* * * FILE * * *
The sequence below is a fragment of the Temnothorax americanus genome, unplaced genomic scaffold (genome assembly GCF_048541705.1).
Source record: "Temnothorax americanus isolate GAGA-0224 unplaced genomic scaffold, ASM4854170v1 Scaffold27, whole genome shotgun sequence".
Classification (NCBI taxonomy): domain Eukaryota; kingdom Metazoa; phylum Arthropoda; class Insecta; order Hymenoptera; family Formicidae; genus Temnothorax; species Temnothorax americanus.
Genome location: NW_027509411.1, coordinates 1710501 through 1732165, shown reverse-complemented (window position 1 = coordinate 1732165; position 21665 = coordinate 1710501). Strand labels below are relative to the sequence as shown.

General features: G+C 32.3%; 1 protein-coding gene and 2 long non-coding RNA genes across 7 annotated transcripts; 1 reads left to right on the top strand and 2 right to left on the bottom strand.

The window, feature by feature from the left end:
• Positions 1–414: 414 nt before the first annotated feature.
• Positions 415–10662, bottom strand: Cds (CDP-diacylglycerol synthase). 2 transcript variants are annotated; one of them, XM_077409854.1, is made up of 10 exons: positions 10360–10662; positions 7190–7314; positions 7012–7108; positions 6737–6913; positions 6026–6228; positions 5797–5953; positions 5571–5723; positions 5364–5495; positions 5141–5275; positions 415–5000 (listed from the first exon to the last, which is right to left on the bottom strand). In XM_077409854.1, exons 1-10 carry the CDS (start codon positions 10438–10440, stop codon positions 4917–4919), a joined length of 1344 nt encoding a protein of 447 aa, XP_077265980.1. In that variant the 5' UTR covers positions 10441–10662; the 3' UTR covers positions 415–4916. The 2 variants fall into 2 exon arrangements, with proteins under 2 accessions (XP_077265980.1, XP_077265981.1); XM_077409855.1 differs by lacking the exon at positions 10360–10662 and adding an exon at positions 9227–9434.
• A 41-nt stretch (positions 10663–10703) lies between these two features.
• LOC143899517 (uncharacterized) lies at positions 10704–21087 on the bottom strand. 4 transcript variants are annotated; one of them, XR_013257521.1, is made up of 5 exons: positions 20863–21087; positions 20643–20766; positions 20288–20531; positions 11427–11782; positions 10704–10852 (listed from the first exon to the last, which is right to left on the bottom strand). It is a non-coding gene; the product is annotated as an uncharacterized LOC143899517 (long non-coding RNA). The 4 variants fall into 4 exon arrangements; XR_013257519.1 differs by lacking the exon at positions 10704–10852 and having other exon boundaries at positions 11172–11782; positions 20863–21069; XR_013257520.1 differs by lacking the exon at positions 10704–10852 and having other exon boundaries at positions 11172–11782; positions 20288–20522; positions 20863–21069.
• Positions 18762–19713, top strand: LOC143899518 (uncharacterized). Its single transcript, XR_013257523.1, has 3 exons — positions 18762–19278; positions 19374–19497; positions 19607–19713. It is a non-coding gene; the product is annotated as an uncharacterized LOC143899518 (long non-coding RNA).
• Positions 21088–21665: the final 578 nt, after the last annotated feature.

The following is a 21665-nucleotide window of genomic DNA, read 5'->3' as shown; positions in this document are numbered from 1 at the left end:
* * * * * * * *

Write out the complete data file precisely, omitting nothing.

The sequence below is a fragment of the Temnothorax americanus genome, unplaced genomic scaffold (genome assembly GCF_048541705.1).
Source record: "Temnothorax americanus isolate GAGA-0224 unplaced genomic scaffold, ASM4854170v1 Scaffold27, whole genome shotgun sequence".
Classification (NCBI taxonomy): domain Eukaryota; kingdom Metazoa; phylum Arthropoda; class Insecta; order Hymenoptera; family Formicidae; genus Temnothorax; species Temnothorax americanus.
Genome location: NW_027509411.1, coordinates 1710501 through 1732165, shown reverse-complemented (window position 1 = coordinate 1732165; position 21665 = coordinate 1710501). Strand labels below are relative to the sequence as shown.

General features: G+C 32.3%; 1 protein-coding gene and 2 long non-coding RNA genes across 7 annotated transcripts; 1 reads left to right on the top strand and 2 right to left on the bottom strand.

The window, feature by feature from the left end:
• Positions 1–414: 414 nt before the first annotated feature.
• Positions 415–10662, bottom strand: Cds (CDP-diacylglycerol synthase). 2 transcript variants are annotated; one of them, XM_077409854.1, is made up of 10 exons: positions 10360–10662; positions 7190–7314; positions 7012–7108; positions 6737–6913; positions 6026–6228; positions 5797–5953; positions 5571–5723; positions 5364–5495; positions 5141–5275; positions 415–5000 (listed from the first exon to the last, which is right to left on the bottom strand). In XM_077409854.1, exons 1-10 carry the CDS (start codon positions 10438–10440, stop codon positions 4917–4919), a joined length of 1344 nt encoding a protein of 447 aa, XP_077265980.1. In that variant the 5' UTR covers positions 10441–10662; the 3' UTR covers positions 415–4916. The 2 variants fall into 2 exon arrangements, with proteins under 2 accessions (XP_077265980.1, XP_077265981.1); XM_077409855.1 differs by lacking the exon at positions 10360–10662 and adding an exon at positions 9227–9434.
• A 41-nt stretch (positions 10663–10703) lies between these two features.
• LOC143899517 (uncharacterized) lies at positions 10704–21087 on the bottom strand. 4 transcript variants are annotated; one of them, XR_013257521.1, is made up of 5 exons: positions 20863–21087; positions 20643–20766; positions 20288–20531; positions 11427–11782; positions 10704–10852 (listed from the first exon to the last, which is right to left on the bottom strand). It is a non-coding gene; the product is annotated as an uncharacterized LOC143899517 (long non-coding RNA). The 4 variants fall into 4 exon arrangements; XR_013257519.1 differs by lacking the exon at positions 10704–10852 and having other exon boundaries at positions 11172–11782; positions 20863–21069; XR_013257520.1 differs by lacking the exon at positions 10704–10852 and having other exon boundaries at positions 11172–11782; positions 20288–20522; positions 20863–21069.
• Positions 18762–19713, top strand: LOC143899518 (uncharacterized). Its single transcript, XR_013257523.1, has 3 exons — positions 18762–19278; positions 19374–19497; positions 19607–19713. It is a non-coding gene; the product is annotated as an uncharacterized LOC143899518 (long non-coding RNA).
• Positions 21088–21665: the final 578 nt, after the last annotated feature.

The following is a 21665-nucleotide window of genomic DNA, read 5'->3' as shown; positions in this document are numbered from 1 at the left end: